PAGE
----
Accepted Germanic manners and customs date from Charlemagne's time, and although there were some gradual adaptations, the prevailing pattern of manners was rigidly adhered to by all. It is believed that Charlemagne introduced the custom of dining alone with his faithful leaders while the servants were the last to eat. Later, couples often dined together, sometimes sharing a plate and eating with the fingers (before cutlery became popular), but the women would retire promptly after eating, leaving the men to their drinking and singing.


In the Renaissance period, the establishment of the Hanseatic League helped to organize and increase trade, bringing a greater variety of fish, spices, fruits, oil, and even precious sugar to German tables. Cattle and poultry production was increased both in amount and quality by special breeding. Following the ideas used in the kitchens of noblemen, foods were cooked in cauldrons suspended on hooks over open fires. There were even some primitive kitchen ranges with metal rings over wood fires to hold huge pots in which bubbled mixtures of meats, vegetables, and fragrant herbs. Local inns served sausages with white and black radishes and mugs of wine, cider, or beer, and favorite dishes included lentils or beans cooked with chunks of cured and smoked pork.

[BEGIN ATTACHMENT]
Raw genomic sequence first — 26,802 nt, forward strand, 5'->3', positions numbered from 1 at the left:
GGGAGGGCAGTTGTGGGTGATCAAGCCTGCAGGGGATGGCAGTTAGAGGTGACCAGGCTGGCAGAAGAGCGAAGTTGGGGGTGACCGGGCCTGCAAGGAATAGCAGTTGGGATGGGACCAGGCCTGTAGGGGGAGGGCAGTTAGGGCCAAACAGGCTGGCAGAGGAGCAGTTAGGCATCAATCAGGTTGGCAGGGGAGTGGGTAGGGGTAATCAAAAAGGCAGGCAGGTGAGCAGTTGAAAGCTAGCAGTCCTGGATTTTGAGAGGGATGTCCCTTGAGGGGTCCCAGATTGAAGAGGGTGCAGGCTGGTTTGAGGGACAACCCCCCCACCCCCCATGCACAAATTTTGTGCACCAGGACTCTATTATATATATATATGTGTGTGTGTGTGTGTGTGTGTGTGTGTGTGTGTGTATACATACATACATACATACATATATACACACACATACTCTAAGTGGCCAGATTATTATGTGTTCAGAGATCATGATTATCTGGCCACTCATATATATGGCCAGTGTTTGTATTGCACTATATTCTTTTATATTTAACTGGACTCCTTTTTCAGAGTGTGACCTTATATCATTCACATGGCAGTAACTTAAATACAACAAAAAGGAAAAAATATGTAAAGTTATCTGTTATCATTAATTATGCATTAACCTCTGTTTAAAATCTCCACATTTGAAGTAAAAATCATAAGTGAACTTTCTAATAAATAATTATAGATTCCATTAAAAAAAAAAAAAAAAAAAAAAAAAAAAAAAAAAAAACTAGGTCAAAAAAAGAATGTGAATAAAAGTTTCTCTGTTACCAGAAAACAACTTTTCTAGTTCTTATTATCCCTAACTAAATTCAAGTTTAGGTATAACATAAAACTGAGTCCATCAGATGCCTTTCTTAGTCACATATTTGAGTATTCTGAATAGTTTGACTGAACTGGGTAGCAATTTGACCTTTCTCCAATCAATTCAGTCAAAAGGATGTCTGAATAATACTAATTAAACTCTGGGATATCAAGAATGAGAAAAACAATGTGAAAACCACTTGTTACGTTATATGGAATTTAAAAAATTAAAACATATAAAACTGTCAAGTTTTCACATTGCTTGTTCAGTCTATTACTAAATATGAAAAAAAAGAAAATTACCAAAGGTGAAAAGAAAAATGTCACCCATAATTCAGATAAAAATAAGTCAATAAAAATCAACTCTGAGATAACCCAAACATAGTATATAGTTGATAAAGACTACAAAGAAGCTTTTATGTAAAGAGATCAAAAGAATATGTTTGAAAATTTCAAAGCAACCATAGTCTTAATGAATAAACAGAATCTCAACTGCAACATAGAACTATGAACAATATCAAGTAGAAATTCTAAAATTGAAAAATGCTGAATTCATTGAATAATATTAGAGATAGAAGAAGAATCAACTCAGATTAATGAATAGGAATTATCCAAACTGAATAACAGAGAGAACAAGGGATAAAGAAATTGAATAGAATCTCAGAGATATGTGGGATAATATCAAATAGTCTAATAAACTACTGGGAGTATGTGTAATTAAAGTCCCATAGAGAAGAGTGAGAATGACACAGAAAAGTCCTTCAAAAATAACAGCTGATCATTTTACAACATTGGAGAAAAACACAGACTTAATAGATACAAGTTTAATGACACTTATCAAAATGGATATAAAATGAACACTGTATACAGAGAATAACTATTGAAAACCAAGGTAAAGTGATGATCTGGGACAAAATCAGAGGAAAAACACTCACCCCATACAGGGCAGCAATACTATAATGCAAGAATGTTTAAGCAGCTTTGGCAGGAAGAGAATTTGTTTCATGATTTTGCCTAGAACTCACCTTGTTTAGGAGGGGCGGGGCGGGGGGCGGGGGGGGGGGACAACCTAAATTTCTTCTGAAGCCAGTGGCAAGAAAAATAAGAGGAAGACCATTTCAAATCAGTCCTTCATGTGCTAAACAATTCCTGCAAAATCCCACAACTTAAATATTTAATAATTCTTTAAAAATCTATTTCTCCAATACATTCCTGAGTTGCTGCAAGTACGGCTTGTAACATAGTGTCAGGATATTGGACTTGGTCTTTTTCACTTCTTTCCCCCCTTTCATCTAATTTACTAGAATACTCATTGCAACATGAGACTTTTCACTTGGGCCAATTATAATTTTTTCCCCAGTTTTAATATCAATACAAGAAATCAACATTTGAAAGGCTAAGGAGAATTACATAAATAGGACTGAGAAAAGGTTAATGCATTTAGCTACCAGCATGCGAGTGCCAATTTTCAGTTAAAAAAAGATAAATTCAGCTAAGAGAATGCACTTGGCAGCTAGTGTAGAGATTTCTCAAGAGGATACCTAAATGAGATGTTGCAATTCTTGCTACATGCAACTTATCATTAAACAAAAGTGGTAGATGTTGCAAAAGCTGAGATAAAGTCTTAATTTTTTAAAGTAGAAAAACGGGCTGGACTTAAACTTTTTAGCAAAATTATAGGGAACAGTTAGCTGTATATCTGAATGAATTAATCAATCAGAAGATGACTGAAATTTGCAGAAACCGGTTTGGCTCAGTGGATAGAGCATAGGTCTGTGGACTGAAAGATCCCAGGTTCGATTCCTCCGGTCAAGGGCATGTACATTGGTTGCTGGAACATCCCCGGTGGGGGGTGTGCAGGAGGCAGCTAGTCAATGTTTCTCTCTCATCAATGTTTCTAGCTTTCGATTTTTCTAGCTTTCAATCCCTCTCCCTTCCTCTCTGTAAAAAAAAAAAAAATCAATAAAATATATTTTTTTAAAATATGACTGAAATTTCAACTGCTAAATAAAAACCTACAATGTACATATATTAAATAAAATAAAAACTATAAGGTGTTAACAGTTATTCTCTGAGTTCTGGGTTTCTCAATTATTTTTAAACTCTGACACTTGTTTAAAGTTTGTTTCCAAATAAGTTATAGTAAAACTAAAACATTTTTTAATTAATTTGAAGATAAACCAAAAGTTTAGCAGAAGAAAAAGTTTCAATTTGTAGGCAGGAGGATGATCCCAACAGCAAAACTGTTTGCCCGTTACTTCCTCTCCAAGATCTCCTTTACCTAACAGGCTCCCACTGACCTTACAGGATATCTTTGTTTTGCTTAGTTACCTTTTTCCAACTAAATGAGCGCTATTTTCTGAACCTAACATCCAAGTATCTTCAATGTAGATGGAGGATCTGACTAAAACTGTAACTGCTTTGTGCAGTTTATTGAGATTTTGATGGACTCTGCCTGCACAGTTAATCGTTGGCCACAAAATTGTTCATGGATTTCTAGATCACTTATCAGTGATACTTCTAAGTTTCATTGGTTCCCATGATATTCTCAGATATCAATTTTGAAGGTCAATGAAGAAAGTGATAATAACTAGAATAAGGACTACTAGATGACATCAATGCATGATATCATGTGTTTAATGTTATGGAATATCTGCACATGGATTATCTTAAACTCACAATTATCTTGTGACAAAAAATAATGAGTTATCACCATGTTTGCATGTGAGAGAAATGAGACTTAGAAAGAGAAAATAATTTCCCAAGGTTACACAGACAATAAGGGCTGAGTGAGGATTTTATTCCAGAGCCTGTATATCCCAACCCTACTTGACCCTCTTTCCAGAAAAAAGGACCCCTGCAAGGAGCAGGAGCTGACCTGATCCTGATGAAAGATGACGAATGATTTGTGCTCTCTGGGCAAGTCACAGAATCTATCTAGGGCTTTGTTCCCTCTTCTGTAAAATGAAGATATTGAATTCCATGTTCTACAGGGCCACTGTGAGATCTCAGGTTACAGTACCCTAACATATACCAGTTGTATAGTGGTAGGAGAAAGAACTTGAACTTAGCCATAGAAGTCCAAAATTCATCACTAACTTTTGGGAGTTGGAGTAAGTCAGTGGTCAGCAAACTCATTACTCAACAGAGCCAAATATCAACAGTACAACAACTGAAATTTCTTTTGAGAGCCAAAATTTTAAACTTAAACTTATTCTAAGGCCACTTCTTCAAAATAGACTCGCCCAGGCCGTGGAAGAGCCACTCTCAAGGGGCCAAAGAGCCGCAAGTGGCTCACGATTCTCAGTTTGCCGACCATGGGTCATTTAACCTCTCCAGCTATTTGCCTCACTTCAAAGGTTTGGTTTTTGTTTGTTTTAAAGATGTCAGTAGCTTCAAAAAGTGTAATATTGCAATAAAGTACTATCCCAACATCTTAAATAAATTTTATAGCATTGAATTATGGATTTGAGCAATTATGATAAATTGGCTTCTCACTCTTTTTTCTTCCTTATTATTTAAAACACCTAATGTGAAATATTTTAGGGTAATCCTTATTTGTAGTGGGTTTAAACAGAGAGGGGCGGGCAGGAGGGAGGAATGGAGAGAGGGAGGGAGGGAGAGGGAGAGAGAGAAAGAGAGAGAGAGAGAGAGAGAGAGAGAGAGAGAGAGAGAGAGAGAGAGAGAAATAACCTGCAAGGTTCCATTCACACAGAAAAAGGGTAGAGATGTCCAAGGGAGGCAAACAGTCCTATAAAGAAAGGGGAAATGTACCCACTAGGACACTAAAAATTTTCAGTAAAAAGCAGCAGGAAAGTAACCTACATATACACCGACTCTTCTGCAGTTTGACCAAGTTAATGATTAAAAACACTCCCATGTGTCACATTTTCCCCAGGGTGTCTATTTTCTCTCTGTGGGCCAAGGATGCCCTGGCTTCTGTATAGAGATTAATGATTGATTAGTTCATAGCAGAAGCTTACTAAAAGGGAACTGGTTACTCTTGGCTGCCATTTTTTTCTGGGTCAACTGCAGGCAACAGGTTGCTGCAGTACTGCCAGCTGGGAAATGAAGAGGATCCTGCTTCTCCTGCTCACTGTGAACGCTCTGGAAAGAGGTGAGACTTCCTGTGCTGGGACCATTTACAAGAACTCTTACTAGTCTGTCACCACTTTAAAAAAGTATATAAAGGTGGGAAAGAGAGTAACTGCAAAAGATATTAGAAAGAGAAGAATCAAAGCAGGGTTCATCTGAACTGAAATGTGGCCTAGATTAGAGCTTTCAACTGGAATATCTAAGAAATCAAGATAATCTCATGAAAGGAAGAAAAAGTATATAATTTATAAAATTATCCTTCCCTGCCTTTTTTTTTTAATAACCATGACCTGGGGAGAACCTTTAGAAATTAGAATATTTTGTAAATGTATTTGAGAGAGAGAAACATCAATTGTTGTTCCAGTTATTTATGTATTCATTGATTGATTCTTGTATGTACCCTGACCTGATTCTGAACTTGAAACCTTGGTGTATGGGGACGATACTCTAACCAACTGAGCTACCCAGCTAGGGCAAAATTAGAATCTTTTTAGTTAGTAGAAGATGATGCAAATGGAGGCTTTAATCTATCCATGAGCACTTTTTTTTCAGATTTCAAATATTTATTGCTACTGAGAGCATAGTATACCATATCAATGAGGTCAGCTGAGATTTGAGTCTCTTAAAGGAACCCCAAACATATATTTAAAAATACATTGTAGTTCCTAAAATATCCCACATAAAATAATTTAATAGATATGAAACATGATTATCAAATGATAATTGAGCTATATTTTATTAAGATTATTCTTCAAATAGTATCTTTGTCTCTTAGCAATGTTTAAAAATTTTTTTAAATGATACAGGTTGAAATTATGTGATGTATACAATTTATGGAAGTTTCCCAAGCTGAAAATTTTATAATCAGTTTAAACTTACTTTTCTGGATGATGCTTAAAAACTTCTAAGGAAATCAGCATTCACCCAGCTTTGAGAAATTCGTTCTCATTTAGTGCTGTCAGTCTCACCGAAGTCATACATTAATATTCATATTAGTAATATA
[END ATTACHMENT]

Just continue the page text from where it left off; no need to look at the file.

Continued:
In cold weather, dried fruits were served with cured meats, and pears, apples, and plums were commonly set into banked ovens to dry after the bread had been baked. Two other dishes were already old favorites: steak Tartar, adapted from the scraped raw meat of the marauding Tartar horsemen from Mongolia, and sauerkraut, a tart fermented dish the Tartars had learned from the laborers on the Great Wall of China.


Germany as a political entity came into being on January 18, 1871, when peace was finally signed with France and Chancellor Otto von Bismarck welded the nation together. But the area itself was still far from unified. There were still pronounced regional differences in religion, customs, dialects, and even temperaments. Wars and dissension had torn the land: the Thirty Years' War (1618-1648) had produced incredible devastation and starvation people ate dogs, cats, rats, acorns, and grass. Generally, it was felt that the unification of 1871 was only a superficial one. Despite every effort, the fiercely individualistic regions could seldom reach agreement, with the result of a lack of national identity.